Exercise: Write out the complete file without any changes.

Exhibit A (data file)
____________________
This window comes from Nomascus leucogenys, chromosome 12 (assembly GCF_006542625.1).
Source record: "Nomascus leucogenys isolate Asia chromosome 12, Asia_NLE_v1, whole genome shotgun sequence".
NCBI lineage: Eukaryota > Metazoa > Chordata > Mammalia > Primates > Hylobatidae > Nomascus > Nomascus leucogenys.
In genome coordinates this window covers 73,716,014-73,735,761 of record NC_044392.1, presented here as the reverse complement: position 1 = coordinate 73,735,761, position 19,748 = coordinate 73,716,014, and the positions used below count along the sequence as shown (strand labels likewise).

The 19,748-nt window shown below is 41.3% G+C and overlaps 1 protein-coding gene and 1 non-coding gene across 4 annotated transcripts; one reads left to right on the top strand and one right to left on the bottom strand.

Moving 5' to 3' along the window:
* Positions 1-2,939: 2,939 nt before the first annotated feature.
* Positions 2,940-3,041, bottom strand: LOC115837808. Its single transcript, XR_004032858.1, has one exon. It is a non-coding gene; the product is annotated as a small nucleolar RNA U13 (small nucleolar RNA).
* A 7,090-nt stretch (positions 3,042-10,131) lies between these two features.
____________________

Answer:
This window comes from Nomascus leucogenys, chromosome 12 (assembly GCF_006542625.1).
Source record: "Nomascus leucogenys isolate Asia chromosome 12, Asia_NLE_v1, whole genome shotgun sequence".
NCBI lineage: Eukaryota > Metazoa > Chordata > Mammalia > Primates > Hylobatidae > Nomascus > Nomascus leucogenys.
In genome coordinates this window covers 73,716,014-73,735,761 of record NC_044392.1, presented here as the reverse complement: position 1 = coordinate 73,735,761, position 19,748 = coordinate 73,716,014, and the positions used below count along the sequence as shown (strand labels likewise).

The 19,748-nt window shown below is 41.3% G+C and overlaps 1 protein-coding gene and 1 non-coding gene across 4 annotated transcripts; one reads left to right on the top strand and one right to left on the bottom strand.

Moving 5' to 3' along the window:
* Positions 1-2,939: 2,939 nt before the first annotated feature.
* Positions 2,940-3,041, bottom strand: LOC115837808. Its single transcript, XR_004032858.1, has one exon. It is a non-coding gene; the product is annotated as a small nucleolar RNA U13 (small nucleolar RNA).
* A 7,090-nt stretch (positions 3,042-10,131) lies between these two features.